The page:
“In the moments she was leading me in the last minute a sentence passed through my head — ‘You want this more.’ And I really did want it more. I was capable of another kick and another kick and another kick,” she said.
After her win, Semberg embraced Yael Arad in the stands. Arad, Israel’s first Olympic medalist, won silver in judo at the Barcelona Olympics in 1992.
“[She’s] a young girl, but [it’s] a third woman’s medal. Here’s another lovely woman that’s joined our club. … I have no doubt the effect will be the same as my medal in judo,” said Arad, according to the report. (Israeli judoka Yarden Gerbi took bronze at the 2016 Summer Olympics.)
Israeli Prime Minister Naftali Bennett also praised Semberg, saying, “You have brought great pride and have warmed the hearts of the people, not just by your enormous achievement, but in your manner of expression and in the message that you conveyed to Israeli youth.”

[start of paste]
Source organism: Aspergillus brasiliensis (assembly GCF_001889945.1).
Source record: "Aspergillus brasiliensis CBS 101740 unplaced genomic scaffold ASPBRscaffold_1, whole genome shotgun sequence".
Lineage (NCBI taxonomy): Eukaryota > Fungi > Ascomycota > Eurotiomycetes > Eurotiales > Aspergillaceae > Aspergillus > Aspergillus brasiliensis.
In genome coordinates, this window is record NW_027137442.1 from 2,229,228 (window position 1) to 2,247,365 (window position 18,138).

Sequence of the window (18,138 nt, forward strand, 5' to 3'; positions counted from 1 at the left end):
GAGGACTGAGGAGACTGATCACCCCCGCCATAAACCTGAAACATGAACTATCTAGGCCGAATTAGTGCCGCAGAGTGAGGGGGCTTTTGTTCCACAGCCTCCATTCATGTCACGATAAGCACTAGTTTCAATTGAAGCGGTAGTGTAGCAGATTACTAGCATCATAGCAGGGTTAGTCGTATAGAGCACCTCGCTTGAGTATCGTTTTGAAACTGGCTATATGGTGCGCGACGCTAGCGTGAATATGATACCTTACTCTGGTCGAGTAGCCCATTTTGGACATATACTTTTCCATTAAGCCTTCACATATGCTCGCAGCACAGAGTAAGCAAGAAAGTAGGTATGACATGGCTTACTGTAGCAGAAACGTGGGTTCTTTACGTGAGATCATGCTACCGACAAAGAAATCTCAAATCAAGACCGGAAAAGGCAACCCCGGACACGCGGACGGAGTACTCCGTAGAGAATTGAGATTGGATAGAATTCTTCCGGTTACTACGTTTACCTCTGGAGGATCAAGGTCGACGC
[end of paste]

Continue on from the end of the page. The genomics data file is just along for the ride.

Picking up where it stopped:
Semberg said she was honored to be able to serve as an example and source of inspiration for young women.
On Saturday, Algerian judoka Fethi Nourine and his coach Amar Benikhlef were suspended by the International Judo Federation (IJF) for withdrawing from the Tokyo games because they were set to face Israeli judoka Tohar Butbul.
“The IJF has a strict non-discrimination policy, promoting solidarity as a key principle, reinforced by the values of judo,” the organization said in a statement.
“Judo sport is based on a strong moral code, including respect and friendship, to foster solidarity and we will not tolerate any discrimination, as it goes against the core values and principles of our sport,” said the IFJ.
Nourine told Algerian media on Friday that his support for the Palestinian cause was the reason he withdrew from the competition, Reuters reported.